- Tasers and the Flagler County School Board: Feeble Surrender to an Instrument of Torture
- Peanuts: Florida Education Spending
- Our Soviet Security State
So much for getting government off your back. Ron Paul, the alleged libertarian, wants to repeal Roe v. Wade, the Supreme Court decision legalizing abortion. From the Raw Story: “I see the attack on the unborn as an act of violence and it should be dealt with at the local level,” Paul said. “What I want to do is repeal Roe v. Wade. And the best way to do that is to eliminate the federal jurisdiction. So, we could have done that 10 or 15 years ago. We should have done it when the right to life majority was in office.” Paul said it wouldn’t have been a perfect solution, but it could have stopped abortions in many states.
- ONN: Oklahoma Doctors Can Legally Pretend To Give Abortions
- What About Ron Paul? The Blackballing of a Candidate
- What I Learned Occupying Wall Street and DC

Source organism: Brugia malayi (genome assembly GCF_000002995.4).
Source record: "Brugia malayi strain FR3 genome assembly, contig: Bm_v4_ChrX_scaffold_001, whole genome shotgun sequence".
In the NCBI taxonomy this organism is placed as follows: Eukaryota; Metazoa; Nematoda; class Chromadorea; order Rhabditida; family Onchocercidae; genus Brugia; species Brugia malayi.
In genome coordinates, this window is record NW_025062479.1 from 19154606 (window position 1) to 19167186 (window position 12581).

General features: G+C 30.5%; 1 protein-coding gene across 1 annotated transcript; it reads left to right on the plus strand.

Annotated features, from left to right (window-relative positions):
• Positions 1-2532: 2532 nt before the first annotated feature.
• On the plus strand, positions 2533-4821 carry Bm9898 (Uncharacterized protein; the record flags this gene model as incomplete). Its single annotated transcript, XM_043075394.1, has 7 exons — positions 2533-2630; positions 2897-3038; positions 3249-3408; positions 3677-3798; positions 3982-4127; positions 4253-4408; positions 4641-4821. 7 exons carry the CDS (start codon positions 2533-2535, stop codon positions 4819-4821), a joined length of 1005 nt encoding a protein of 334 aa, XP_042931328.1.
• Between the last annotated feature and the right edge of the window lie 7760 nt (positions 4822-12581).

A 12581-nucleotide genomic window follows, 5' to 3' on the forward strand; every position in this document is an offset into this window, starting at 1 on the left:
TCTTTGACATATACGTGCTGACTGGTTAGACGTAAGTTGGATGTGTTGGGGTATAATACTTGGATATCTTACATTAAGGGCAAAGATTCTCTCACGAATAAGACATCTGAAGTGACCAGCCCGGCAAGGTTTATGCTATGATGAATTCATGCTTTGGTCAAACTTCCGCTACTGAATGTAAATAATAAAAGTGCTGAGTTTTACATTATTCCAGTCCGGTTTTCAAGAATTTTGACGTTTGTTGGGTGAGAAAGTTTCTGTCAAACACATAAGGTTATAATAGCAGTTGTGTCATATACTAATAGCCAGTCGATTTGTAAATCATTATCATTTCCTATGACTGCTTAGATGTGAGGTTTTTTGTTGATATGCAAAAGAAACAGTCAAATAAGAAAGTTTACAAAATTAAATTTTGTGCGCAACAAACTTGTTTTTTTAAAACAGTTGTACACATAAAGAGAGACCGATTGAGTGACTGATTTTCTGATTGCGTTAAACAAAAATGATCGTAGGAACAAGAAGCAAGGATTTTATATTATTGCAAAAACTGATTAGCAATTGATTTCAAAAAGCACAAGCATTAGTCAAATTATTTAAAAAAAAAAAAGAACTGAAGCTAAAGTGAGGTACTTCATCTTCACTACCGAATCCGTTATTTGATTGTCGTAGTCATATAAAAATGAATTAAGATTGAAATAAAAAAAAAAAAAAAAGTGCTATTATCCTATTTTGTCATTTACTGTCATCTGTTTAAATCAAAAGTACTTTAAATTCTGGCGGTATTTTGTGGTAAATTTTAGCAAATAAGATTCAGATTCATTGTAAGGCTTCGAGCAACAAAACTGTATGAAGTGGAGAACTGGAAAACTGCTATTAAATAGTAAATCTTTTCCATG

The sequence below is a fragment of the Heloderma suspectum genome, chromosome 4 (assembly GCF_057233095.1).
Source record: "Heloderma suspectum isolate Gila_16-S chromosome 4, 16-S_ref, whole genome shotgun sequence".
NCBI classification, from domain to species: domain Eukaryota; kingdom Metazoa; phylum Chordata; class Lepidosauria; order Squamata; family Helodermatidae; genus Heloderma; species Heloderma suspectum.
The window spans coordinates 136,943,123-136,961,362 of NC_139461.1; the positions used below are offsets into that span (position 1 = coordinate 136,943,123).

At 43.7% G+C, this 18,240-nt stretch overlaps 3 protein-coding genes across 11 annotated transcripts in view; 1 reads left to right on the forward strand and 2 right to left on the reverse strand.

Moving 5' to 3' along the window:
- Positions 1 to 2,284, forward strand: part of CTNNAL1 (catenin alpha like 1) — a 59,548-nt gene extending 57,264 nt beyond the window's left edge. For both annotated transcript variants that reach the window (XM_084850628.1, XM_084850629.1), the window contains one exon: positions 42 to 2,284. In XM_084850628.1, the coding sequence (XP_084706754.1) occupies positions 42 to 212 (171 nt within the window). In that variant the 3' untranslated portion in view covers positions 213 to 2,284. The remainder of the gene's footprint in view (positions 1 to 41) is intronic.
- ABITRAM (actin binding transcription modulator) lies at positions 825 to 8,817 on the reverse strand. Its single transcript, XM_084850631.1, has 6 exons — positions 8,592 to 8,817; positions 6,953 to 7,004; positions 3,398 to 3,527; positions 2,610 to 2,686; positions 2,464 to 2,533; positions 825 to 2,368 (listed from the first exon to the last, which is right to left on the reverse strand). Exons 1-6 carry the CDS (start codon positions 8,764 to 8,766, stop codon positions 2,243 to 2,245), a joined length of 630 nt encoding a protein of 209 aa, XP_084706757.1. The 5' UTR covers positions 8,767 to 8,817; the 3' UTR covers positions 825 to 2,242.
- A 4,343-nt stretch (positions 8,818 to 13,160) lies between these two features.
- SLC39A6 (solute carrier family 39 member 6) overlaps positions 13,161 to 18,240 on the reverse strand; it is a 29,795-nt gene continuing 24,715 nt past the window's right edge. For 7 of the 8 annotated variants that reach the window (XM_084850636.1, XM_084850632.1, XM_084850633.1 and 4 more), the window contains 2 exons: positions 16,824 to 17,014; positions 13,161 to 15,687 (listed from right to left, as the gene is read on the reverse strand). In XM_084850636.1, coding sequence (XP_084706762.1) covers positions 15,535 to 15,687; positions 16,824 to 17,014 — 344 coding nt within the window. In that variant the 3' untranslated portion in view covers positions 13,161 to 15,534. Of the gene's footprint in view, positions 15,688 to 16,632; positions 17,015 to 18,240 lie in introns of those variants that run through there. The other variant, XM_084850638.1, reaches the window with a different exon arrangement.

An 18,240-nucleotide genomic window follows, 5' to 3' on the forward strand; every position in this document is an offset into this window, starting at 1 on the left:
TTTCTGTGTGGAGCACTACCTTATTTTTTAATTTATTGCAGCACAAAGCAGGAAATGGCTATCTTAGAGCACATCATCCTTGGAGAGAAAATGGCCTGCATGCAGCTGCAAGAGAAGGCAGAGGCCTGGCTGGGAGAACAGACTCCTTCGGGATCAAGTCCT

From The New Republic: “I think the show is clever, confident, cruel and—just like “24”—torn between profound insight and ratings. This is what you need to know; this is what you have to decide whether you can trust. A very jittery CIA operative, Carrie Mathison (Claire Danes), hears that terrorist pressure has turned an American prisoner-of-war. Then, after eight years of captivity, Sergeant Nicholas Brody (Damian Lewis) is rescued in the Middle East. He comes back a hero, but Carrie thinks he may be a spook and she tries to get her old boss, Saul Berenson (Mandy Patinkin), to support an investigation—what would you call six implanted video cameras in the Brody household? For the sergeant has a wife and two children. The kids barely remember him and the wife, in the dark for eight years, was having an affair with a friend of Brody’s. […] In other words, the melodrama of espionage intrigue is tangled up with the unfairness of the ways we are allowed to see things. I suspect an ultimate purpose of “Homeland” is going to be to reveal that the people in security and insecurity are ruined by it, and that’s a great advance on “24,” where the superlative prowess of Jack Bauer merged with Kiefer Sutherland’s position as an executive producer and profit participant. There is always the danger that these magnificent set-pieces of disorder and narrative surprise will turn crazy before their finale, or stay so obscure that there is no prospect of a second series (remember “Rubicon”). If the world is really on the brink of survival, then thought of sequels and syndication should be set aside. Authentic drama depends on something that can happen just once.” The full review.